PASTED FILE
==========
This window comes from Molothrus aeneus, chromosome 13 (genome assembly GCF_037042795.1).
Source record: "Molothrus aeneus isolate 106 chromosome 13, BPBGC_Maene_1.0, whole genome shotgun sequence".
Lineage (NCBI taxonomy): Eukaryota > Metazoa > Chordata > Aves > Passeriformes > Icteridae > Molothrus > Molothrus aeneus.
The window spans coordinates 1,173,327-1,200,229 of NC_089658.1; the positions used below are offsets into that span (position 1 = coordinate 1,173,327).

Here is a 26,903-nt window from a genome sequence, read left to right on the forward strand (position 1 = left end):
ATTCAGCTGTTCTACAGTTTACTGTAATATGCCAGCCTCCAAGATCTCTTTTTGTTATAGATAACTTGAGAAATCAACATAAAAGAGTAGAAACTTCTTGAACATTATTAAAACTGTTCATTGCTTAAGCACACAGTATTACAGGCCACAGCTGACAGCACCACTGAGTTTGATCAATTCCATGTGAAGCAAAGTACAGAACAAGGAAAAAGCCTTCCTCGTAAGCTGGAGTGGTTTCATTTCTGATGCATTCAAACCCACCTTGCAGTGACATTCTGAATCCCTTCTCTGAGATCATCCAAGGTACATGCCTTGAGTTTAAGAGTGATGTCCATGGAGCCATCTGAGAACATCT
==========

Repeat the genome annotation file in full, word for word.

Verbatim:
This window comes from Molothrus aeneus, chromosome 13 (genome assembly GCF_037042795.1).
Source record: "Molothrus aeneus isolate 106 chromosome 13, BPBGC_Maene_1.0, whole genome shotgun sequence".
Lineage (NCBI taxonomy): Eukaryota > Metazoa > Chordata > Aves > Passeriformes > Icteridae > Molothrus > Molothrus aeneus.
The window spans coordinates 1,173,327-1,200,229 of NC_089658.1; the positions used below are offsets into that span (position 1 = coordinate 1,173,327).

Here is a 26,903-nt window from a genome sequence, read left to right on the forward strand (position 1 = left end):
ATTCAGCTGTTCTACAGTTTACTGTAATATGCCAGCCTCCAAGATCTCTTTTTGTTATAGATAACTTGAGAAATCAACATAAAAGAGTAGAAACTTCTTGAACATTATTAAAACTGTTCATTGCTTAAGCACACAGTATTACAGGCCACAGCTGACAGCACCACTGAGTTTGATCAATTCCATGTGAAGCAAAGTACAGAACAAGGAAAAAGCCTTCCTCGTAAGCTGGAGTGGTTTCATTTCTGATGCATTCAAACCCACCTTGCAGTGACATTCTGAATCCCTTCTCTGAGATCATCCAAGGTACATGCCTTGAGTTTAAGAGTGATGTCCATGGAGCCATCTGAGAACATCT